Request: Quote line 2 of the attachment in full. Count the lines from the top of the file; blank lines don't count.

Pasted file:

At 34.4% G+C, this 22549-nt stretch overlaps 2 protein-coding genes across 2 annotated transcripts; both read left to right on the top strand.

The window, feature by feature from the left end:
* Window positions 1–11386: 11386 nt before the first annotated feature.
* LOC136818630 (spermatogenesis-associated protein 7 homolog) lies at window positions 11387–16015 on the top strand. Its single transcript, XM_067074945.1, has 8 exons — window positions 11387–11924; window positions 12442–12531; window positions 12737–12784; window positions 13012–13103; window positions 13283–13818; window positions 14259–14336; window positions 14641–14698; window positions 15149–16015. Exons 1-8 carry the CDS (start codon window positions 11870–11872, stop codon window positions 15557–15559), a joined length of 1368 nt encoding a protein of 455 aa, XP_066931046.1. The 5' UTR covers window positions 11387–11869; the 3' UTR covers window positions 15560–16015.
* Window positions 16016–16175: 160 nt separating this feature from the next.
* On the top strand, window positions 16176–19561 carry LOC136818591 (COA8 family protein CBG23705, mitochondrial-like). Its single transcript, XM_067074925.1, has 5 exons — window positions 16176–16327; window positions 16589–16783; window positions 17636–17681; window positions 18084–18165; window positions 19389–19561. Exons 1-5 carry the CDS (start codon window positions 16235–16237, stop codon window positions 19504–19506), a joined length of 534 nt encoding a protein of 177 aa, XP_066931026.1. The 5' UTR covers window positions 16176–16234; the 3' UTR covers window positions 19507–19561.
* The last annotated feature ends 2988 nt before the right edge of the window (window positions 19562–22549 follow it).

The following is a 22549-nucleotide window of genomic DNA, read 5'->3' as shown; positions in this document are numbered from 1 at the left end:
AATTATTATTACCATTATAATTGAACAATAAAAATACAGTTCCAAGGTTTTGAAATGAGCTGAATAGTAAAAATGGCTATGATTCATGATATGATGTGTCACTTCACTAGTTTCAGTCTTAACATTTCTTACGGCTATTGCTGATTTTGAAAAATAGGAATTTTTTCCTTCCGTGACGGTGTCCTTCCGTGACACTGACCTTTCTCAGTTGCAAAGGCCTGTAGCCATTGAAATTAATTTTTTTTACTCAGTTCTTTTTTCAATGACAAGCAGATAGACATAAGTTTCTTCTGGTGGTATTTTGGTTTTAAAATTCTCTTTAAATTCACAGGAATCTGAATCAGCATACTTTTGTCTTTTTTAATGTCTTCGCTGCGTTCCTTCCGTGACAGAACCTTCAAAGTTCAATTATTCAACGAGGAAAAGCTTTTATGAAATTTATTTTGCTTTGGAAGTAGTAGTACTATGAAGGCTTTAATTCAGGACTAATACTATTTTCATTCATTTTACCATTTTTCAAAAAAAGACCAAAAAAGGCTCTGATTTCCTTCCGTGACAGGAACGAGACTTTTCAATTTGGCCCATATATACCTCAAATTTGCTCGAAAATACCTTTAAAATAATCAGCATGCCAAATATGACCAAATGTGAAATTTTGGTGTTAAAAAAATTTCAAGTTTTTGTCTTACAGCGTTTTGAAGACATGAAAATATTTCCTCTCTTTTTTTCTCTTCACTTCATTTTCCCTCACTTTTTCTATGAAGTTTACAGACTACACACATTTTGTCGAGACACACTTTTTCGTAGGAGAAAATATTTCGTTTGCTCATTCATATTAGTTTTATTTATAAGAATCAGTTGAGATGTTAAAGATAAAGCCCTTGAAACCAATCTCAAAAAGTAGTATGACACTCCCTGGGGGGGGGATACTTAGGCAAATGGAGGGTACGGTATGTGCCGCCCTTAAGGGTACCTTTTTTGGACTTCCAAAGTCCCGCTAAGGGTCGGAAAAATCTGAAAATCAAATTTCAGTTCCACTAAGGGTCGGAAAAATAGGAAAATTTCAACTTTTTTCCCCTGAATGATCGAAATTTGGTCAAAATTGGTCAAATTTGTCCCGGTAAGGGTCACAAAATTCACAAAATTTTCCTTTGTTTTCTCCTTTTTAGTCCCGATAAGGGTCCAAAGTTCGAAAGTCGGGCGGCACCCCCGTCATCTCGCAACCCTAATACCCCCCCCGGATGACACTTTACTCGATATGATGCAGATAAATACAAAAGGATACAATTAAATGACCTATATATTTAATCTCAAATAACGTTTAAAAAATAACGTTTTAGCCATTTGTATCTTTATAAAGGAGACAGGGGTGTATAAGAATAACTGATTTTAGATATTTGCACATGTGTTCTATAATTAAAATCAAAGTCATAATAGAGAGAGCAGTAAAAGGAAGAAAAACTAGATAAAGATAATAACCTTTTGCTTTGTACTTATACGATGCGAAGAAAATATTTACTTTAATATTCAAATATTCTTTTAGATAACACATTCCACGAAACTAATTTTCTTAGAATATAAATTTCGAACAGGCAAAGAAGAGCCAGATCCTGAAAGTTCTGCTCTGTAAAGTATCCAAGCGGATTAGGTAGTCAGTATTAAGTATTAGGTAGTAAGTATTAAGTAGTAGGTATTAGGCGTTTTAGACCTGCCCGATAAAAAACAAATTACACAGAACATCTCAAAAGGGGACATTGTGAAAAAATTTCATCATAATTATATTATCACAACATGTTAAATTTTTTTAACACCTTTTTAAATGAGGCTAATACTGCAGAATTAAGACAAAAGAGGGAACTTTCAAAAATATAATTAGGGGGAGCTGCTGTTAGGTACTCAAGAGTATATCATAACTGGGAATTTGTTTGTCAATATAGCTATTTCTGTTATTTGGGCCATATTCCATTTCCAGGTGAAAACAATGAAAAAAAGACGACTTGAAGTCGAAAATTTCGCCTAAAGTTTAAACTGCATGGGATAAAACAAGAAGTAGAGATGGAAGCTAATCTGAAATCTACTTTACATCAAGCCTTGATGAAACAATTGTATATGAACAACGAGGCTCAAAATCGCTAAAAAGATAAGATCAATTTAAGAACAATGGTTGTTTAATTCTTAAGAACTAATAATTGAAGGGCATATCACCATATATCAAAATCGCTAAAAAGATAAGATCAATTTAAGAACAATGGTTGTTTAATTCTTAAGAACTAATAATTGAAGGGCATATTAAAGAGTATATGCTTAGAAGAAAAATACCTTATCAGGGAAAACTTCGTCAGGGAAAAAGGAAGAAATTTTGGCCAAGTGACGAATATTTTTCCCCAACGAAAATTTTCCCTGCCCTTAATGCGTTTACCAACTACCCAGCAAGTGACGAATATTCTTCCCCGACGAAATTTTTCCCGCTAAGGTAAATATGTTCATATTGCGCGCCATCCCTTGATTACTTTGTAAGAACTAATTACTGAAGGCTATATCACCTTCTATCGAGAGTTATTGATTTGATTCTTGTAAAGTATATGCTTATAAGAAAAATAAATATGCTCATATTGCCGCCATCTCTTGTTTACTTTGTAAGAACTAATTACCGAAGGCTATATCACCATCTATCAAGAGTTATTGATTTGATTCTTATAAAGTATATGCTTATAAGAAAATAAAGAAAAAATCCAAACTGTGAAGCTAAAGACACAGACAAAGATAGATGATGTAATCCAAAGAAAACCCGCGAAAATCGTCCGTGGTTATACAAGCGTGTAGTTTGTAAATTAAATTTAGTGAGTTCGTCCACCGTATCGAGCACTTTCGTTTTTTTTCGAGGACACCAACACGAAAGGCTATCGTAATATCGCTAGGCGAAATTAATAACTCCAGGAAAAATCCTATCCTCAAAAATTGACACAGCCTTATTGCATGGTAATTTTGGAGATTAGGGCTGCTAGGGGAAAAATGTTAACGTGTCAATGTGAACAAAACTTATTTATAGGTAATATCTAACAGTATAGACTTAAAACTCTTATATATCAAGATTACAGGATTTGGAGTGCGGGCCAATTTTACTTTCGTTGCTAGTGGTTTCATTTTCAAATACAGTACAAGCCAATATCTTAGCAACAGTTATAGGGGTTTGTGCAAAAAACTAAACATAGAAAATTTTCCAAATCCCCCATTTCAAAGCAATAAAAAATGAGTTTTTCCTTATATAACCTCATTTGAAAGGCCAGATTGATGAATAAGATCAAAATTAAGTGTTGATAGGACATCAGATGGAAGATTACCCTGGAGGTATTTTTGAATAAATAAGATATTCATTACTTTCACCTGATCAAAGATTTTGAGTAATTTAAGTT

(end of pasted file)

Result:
The window, feature by feature from the left end: